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Reviewed by:
  • Child language acquisition: Contrasting theoretical approaches
  • Bruno Estigarribia
Child language acquisition: Contrasting theoretical approaches. By Ben Ambridge and Elena V. M. Lieven. Cambridge: Cambridge University Press, 2011. Pp. xv, 448. ISBN 9780521745239. $48.

The field of language acquisition has long suffered from a lack of serious, real dialogue between competing approaches. It is to be welcomed, then, that researchers of Ambridge and Lieven's caliber are spearheading a movement toward more collaboration in understanding the complexities, advantages, and disadvantages of different viewpoints. Child language acquisition (CLA) is a monumental effort to kickstart more unbiased, comprehensive comparisons between competing generativist and constructivist theories of language development. The book's intended audience is researchers and instructors for undergraduate/graduate courses, although as we see below, some caveats apply.

CLA contrasts the two major approaches to language acquisition—generativism/nativism and constructivism/empiricism—across selected subdomains of development, and examines critically the empirical support for each view in each domain. It does not advocate a 'third way' that would reconcile both approaches, because in many important respects nativism and empiricism are incompatible: a particular kind of knowledge is either present at birth or it is not, hence learned. CLA's main contribution is in its painstaking attention to the assumptions and predictions of each theory, whether and how these have been supported by empirical data, and how we can continue to try to adjudicate between opposing views in each area.

After Ch. 1, which introduces the two main approaches and summarizes different research methods for reference, the book is organized around subareas of language acquisition that figure prominently in generativist/constructivist debates (pragmatics and formal semantics are missing). It is not intended to provide a chronological overview of language development as is the case with many introductory textbooks. CLA proceeds by examining evidence for each approach and laying out ways to advance our knowledge in each area, a goal it accomplishes admirably well. CLA is not intended to advocate a particular viewpoint: in this respect it departs from the genre's traditions, where authors in general advocate for their own theories (with some exceptions). In many areas, there is no clear 'winner' anyway, and A&L say so. CLA succeeds at another important goal: showcasing in detail serious and well-supported constructivist alternatives to what many still take to be the 'mainstream' generative paradigm.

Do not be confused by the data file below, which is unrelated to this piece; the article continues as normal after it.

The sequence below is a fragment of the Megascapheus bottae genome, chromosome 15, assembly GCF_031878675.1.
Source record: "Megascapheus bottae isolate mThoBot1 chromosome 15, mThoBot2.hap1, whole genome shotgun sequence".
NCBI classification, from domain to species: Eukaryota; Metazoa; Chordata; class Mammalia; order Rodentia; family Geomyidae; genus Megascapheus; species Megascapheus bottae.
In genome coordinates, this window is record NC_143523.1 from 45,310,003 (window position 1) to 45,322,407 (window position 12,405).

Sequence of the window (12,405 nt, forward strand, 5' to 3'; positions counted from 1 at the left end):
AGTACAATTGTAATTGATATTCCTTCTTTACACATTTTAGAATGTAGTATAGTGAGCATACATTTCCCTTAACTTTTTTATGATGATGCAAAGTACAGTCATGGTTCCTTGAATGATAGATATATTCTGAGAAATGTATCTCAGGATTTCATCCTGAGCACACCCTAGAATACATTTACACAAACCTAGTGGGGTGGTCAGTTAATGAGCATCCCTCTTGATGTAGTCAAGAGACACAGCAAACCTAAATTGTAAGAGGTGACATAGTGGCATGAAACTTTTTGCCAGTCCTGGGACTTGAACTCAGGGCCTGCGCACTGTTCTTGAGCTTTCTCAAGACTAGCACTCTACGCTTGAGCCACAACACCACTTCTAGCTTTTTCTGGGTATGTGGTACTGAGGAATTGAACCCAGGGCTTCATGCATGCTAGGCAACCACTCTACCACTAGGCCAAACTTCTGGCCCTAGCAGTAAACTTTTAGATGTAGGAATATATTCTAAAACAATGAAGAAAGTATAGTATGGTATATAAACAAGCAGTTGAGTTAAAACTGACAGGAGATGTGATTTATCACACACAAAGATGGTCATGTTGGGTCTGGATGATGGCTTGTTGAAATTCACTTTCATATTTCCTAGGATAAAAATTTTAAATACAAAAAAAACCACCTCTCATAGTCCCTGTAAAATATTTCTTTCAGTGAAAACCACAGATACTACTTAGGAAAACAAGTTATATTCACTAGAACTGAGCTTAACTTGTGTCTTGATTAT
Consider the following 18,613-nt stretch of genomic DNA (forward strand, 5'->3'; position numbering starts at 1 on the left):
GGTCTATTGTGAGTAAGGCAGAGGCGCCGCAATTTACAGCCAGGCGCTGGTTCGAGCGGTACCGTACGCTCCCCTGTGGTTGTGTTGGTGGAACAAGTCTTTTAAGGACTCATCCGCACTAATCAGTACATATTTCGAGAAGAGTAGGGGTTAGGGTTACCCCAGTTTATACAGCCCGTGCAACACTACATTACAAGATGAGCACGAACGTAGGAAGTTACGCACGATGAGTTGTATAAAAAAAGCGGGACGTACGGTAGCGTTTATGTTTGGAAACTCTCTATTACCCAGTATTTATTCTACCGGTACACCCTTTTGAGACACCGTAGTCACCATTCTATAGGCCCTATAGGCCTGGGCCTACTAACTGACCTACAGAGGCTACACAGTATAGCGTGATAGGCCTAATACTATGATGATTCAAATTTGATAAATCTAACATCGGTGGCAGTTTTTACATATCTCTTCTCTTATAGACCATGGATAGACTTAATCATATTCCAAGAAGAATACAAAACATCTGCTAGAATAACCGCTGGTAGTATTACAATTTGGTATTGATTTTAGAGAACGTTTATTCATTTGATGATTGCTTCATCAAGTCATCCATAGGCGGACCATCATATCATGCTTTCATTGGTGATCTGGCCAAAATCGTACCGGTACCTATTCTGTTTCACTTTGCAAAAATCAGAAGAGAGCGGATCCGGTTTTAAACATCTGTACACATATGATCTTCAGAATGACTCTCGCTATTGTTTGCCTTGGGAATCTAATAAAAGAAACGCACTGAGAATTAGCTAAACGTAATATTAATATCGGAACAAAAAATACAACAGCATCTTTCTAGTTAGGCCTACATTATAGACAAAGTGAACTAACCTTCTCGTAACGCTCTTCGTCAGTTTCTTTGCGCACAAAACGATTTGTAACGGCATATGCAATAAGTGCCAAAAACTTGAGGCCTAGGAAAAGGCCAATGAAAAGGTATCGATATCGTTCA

The presentation of each approach is simply outstanding in its accuracy and detail. Ch. 4, for instance, presents a somewhat simplified summary of modern generative syntax in the Chomskyan tradition (X' theory, etc.) that is better than most anything else I have laid eyes on. This is a very difficult task because Chomskyan theory is sort of a moving target, where analyses of acquisition are heavily dependent on features of the theory that regularly become obsolete. A&L's discussion of syntactic bootstrapping in Ch. 3 is, I thought, particularly good, mixing methodological and conceptual critiques (see for instance n. 10 on p. 378). The book does present some minor linguistic inaccuracies, but these do not detract from its meticulousness. Ch. 9, for example, dismisses the uniquely human character of language as evidence for innateness by comparing it to activities like driving. This careless analogy is unfortunate because it offers an easy target for critics of constructivism (i.e. that constructivists do not really understand how complex language is). A&L would do well to eschew this kind of reasoning and unwarranted use of loose analogies (which are also sometimes found in generativist writings). However, these very few places where a linguist might take exception with A&L's characterization of language (another place is their discussion of the presumed advantage of nouns over verbs because the former are 'virtually infinite') are not enough to be of concern. [End Page 410]

Although A&L are known constructivists, they provide fair appraisals of positions they are sympathetic to: to wit, their criticism of L's own studies on verb-specific schemas (Ch. 6, pp. 218-19), their discussion of the acquisition of sentential complements (Ch. 7, p. 310) where they conclude that empirical data do not fully support either position, or their critique of the social-pragmatic approach...

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Additional Information

ISSN
1535-0665
Print ISSN
0097-8507
Pages
pp. 410-412
Launched on MUSE
2012-06-20
Open Access
No
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